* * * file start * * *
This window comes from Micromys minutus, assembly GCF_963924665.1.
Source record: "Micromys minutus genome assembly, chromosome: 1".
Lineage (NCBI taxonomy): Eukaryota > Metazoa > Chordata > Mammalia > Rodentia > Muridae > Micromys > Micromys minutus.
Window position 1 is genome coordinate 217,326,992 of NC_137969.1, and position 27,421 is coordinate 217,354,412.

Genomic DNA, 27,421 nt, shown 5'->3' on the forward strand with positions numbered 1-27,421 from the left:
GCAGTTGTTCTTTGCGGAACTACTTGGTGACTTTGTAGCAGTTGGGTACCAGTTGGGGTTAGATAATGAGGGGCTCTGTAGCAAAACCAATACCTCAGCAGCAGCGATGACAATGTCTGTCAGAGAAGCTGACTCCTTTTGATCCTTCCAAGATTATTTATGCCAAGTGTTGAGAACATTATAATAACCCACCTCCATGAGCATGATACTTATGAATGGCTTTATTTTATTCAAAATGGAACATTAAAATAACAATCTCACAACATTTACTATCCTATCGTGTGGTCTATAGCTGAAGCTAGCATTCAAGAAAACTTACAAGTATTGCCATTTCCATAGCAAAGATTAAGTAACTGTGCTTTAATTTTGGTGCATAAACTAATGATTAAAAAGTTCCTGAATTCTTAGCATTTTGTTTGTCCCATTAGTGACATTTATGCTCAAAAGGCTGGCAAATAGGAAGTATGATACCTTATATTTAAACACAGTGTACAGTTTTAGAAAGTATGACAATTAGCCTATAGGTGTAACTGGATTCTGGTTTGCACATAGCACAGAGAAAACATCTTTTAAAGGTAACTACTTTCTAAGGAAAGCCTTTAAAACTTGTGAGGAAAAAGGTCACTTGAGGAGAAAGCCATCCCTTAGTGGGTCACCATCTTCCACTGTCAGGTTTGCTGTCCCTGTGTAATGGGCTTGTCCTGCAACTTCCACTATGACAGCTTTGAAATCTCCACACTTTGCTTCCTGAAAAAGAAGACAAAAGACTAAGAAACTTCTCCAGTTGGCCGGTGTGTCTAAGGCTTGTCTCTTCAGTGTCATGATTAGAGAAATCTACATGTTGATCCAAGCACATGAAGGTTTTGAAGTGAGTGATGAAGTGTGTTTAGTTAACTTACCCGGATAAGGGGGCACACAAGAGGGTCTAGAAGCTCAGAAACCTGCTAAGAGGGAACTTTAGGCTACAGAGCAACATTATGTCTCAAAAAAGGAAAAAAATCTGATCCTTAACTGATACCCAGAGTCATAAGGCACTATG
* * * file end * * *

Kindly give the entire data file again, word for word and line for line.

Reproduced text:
This window comes from Micromys minutus, assembly GCF_963924665.1.
Source record: "Micromys minutus genome assembly, chromosome: 1".
Lineage (NCBI taxonomy): Eukaryota > Metazoa > Chordata > Mammalia > Rodentia > Muridae > Micromys > Micromys minutus.
Window position 1 is genome coordinate 217,326,992 of NC_137969.1, and position 27,421 is coordinate 217,354,412.

Genomic DNA, 27,421 nt, shown 5'->3' on the forward strand with positions numbered 1-27,421 from the left:
GCAGTTGTTCTTTGCGGAACTACTTGGTGACTTTGTAGCAGTTGGGTACCAGTTGGGGTTAGATAATGAGGGGCTCTGTAGCAAAACCAATACCTCAGCAGCAGCGATGACAATGTCTGTCAGAGAAGCTGACTCCTTTTGATCCTTCCAAGATTATTTATGCCAAGTGTTGAGAACATTATAATAACCCACCTCCATGAGCATGATACTTATGAATGGCTTTATTTTATTCAAAATGGAACATTAAAATAACAATCTCACAACATTTACTATCCTATCGTGTGGTCTATAGCTGAAGCTAGCATTCAAGAAAACTTACAAGTATTGCCATTTCCATAGCAAAGATTAAGTAACTGTGCTTTAATTTTGGTGCATAAACTAATGATTAAAAAGTTCCTGAATTCTTAGCATTTTGTTTGTCCCATTAGTGACATTTATGCTCAAAAGGCTGGCAAATAGGAAGTATGATACCTTATATTTAAACACAGTGTACAGTTTTAGAAAGTATGACAATTAGCCTATAGGTGTAACTGGATTCTGGTTTGCACATAGCACAGAGAAAACATCTTTTAAAGGTAACTACTTTCTAAGGAAAGCCTTTAAAACTTGTGAGGAAAAAGGTCACTTGAGGAGAAAGCCATCCCTTAGTGGGTCACCATCTTCCACTGTCAGGTTTGCTGTCCCTGTGTAATGGGCTTGTCCTGCAACTTCCACTATGACAGCTTTGAAATCTCCACACTTTGCTTCCTGAAAAAGAAGACAAAAGACTAAGAAACTTCTCCAGTTGGCCGGTGTGTCTAAGGCTTGTCTCTTCAGTGTCATGATTAGAGAAATCTACATGTTGATCCAAGCACATGAAGGTTTTGAAGTGAGTGATGAAGTGTGTTTAGTTAACTTACCCGGATAAGGGGGCACACAAGAGGGTCTAGAAGCTCAGAAACCTGCTAAGAGGGAACTTTAGGCTACAGAGCAACATTATGTCTCAAAAAAGGAAAAAAATCTGATCCTTAACTGATACCCAGAGTCATAAGGCACTATG